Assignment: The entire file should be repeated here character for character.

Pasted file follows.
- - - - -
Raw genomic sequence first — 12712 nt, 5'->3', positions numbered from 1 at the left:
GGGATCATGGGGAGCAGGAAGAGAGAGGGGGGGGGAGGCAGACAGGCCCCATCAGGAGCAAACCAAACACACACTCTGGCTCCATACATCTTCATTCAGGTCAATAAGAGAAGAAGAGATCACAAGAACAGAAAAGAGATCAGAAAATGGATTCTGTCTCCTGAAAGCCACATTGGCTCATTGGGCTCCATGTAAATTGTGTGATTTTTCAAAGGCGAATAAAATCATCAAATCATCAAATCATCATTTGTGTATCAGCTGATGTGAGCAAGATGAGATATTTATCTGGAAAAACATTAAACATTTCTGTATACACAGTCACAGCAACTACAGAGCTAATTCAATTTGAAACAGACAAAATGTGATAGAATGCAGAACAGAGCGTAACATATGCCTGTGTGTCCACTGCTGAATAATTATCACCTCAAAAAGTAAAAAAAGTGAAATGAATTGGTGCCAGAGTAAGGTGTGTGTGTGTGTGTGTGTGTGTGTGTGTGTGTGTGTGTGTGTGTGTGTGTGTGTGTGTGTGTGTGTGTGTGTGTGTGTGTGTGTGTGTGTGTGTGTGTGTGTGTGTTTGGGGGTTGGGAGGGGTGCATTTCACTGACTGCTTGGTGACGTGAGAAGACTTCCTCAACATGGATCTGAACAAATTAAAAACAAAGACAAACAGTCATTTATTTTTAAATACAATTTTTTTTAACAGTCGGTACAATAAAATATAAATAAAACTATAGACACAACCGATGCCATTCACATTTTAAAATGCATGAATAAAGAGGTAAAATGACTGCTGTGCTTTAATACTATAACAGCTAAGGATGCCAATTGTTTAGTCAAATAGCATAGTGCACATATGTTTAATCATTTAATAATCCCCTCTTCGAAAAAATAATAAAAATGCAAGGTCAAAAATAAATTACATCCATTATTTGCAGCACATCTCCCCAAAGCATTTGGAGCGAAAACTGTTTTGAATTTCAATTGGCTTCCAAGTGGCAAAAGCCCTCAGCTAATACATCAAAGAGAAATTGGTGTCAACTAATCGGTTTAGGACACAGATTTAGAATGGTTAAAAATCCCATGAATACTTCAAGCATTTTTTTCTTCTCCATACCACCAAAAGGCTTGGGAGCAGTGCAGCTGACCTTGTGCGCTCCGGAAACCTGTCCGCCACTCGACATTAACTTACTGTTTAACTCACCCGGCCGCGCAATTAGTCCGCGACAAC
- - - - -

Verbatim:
Raw genomic sequence first — 12712 nt, 5'->3', positions numbered from 1 at the left:
GGGATCATGGGGAGCAGGAAGAGAGAGGGGGGGGGAGGCAGACAGGCCCCATCAGGAGCAAACCAAACACACACTCTGGCTCCATACATCTTCATTCAGGTCAATAAGAGAAGAAGAGATCACAAGAACAGAAAAGAGATCAGAAAATGGATTCTGTCTCCTGAAAGCCACATTGGCTCATTGGGCTCCATGTAAATTGTGTGATTTTTCAAAGGCGAATAAAATCATCAAATCATCAAATCATCATTTGTGTATCAGCTGATGTGAGCAAGATGAGATATTTATCTGGAAAAACATTAAACATTTCTGTATACACAGTCACAGCAACTACAGAGCTAATTCAATTTGAAACAGACAAAATGTGATAGAATGCAGAACAGAGCGTAACATATGCCTGTGTGTCCACTGCTGAATAATTATCACCTCAAAAAGTAAAAAAAGTGAAATGAATTGGTGCCAGAGTAAGGTGTGTGTGTGTGTGTGTGTGTGTGTGTGTGTGTGTGTGTGTGTGTGTGTGTGTGTGTGTGTGTGTGTGTGTGTGTGTGTGTGTGTGTGTGTGTGTGTGTGTGTGTGTTTGGGGGTTGGGAGGGGTGCATTTCACTGACTGCTTGGTGACGTGAGAAGACTTCCTCAACATGGATCTGAACAAATTAAAAACAAAGACAAACAGTCATTTATTTTTAAATACAATTTTTTTTAACAGTCGGTACAATAAAATATAAATAAAACTATAGACACAACCGATGCCATTCACATTTTAAAATGCATGAATAAAGAGGTAAAATGACTGCTGTGCTTTAATACTATAACAGCTAAGGATGCCAATTGTTTAGTCAAATAGCATAGTGCACATATGTTTAATCATTTAATAATCCCCTCTTCGAAAAAATAATAAAAATGCAAGGTCAAAAATAAATTACATCCATTATTTGCAGCACATCTCCCCAAAGCATTTGGAGCGAAAACTGTTTTGAATTTCAATTGGCTTCCAAGTGGCAAAAGCCCTCAGCTAATACATCAAAGAGAAATTGGTGTCAACTAATCGGTTTAGGACACAGATTTAGAATGGTTAAAAATCCCATGAATACTTCAAGCATTTTTTTCTTCTCCATACCACCAAAAGGCTTGGGAGCAGTGCAGCTGACCTTGTGCGCTCCGGAAACCTGTCCGCCACTCGACATTAACTTACTGTTTAACTCACCCGGCCGCGCAATTAGTCCGCGACAAC